Space is a subject that for many of us stimulates intrigue, fascination, awe, and questions. Many questions. But for those professionals who spend their days studying space, exploring space, analysing earth’s relationship with the silent abyss, and educating us about space and earth observation, these questions form the basis of their scientific expertise.
We at Pufferfish love being part of this thrilling sector and we love constantly learning about this inter-galactic subject, so imagine our excitement to have showcased our technology at the 2019 UK Space Conference amongst the UK’s greatest space experts.
As with any conference, the days are filled with countless meetings amongst industry contacts and are a great opportunity to meet new faces and old, but more than anything – discuss what’s going on in the industry.
Join us as we highlight some hugely noteworthy attendees at this year’s conference, and attendees we felt inspired intrigue on a whole new scale.
Pufferfish were on stand with the brilliant teams at NCEO and Space4Climate this year, and being a member of the S4C group, we take great pride in aiding the engagement with, and education surrounding, earth observation and complex global data. It was great to see such positive engagement with our PufferTouch2+ solution overall, and with the wider subject of climate change and our environment.
Utilising complex satellite data, NCEO Scientists are experts at mapping, qualifying and monitoring global phenomena. Some key topics they were visualising on our technology included: 'Monitoring carbon emissions from active fires across the world' and 'Pollutant plumes from burning in the arctic, amazon, Africa & Indonesia'.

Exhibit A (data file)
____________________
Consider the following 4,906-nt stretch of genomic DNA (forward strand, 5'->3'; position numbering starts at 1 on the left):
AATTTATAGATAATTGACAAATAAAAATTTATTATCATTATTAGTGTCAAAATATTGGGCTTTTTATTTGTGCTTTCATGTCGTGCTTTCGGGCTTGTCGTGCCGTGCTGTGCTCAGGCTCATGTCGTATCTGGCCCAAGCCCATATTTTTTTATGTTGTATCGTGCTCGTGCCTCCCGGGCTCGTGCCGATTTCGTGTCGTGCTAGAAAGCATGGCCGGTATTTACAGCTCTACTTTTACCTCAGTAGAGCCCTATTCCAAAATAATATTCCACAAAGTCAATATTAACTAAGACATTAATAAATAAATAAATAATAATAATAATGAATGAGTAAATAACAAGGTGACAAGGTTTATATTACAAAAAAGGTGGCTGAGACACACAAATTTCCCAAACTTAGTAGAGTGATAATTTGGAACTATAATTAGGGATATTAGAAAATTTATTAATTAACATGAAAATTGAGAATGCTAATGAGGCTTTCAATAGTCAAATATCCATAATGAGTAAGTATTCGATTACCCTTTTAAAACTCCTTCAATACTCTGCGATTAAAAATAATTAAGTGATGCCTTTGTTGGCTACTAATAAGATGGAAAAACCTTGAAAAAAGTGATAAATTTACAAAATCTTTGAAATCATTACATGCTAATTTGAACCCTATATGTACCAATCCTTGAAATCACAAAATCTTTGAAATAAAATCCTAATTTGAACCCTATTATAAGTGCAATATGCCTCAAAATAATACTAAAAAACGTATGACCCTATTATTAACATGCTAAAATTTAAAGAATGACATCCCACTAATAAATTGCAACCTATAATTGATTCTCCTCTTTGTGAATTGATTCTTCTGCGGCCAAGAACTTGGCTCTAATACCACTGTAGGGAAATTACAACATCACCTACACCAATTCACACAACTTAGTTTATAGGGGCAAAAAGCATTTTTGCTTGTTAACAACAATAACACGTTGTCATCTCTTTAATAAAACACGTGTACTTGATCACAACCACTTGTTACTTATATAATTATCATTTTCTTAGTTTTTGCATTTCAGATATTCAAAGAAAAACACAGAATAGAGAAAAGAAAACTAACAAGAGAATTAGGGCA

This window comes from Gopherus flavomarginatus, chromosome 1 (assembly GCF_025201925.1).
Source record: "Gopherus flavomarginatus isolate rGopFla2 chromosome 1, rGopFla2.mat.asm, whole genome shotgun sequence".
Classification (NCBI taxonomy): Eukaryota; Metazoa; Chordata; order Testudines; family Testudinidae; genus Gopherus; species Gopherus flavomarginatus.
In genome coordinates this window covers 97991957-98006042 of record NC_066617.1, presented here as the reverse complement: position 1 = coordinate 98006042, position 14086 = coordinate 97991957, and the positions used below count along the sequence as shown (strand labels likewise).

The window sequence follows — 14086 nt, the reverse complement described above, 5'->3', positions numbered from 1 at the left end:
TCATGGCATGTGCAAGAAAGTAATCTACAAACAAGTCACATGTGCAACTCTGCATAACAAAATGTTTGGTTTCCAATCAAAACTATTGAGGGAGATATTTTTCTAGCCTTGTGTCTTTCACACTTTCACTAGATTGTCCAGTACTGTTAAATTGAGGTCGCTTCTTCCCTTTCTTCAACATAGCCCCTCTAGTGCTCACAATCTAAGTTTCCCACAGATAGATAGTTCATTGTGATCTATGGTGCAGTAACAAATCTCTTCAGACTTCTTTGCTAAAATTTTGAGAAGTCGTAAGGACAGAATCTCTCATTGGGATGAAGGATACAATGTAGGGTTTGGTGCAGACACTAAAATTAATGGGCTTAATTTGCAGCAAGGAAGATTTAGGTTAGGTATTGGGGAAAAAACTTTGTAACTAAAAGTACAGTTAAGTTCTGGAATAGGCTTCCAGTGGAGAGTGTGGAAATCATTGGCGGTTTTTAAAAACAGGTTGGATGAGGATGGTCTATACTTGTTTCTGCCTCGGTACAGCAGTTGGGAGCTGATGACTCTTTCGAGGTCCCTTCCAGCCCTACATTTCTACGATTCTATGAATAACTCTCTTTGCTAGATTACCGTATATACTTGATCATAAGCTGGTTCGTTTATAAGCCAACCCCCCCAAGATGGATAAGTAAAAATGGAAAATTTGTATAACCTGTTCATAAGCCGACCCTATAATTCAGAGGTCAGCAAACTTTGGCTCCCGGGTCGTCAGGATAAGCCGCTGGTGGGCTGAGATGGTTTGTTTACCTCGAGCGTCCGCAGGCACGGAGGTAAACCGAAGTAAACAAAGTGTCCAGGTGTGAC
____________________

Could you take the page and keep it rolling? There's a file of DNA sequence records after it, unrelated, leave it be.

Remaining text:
See more of their meaningful work on their website here.
Other tech at the conference included Shadow Robot Company; leading experts in dexterous robotic systems for advanced research, teleoperation, and dexterous manipulation, they were showcasing their innovative ‘Shadow Hand’. ‘The only robot hand on the market to have 24 movements and 20 degrees of freedom’ (DOF) it has been hailed as the ‘Holy Grail of Robotics’ by Digital Trends, and is always an interactive, thrilling feature – but especially within the context of robotics in space. How can they aid us in our intelligence missions, and how is teleoperation in general developing to strengthen scientific research?
Which brings us to another exceptional piece of robotic innovation at the conference – the ExoMars Rover, aptly named Bruno. The European Space Agency’s programme to explore the ‘Martian environment’ is one that has gained huge interest from the general public, and with Bruno slated for launch in 2020, he is set to change the world of autonomous navigation on Mars.
Avoiding direct signals from Earth as he travels, ‘allowing more time for science rather than on navigation’, his mission will surely pave the way for a future ‘Mars sample return mission’ to bring back samples from the planet.
I suddenly have ‘Treasure’ by Bruno Mars stuck in my head…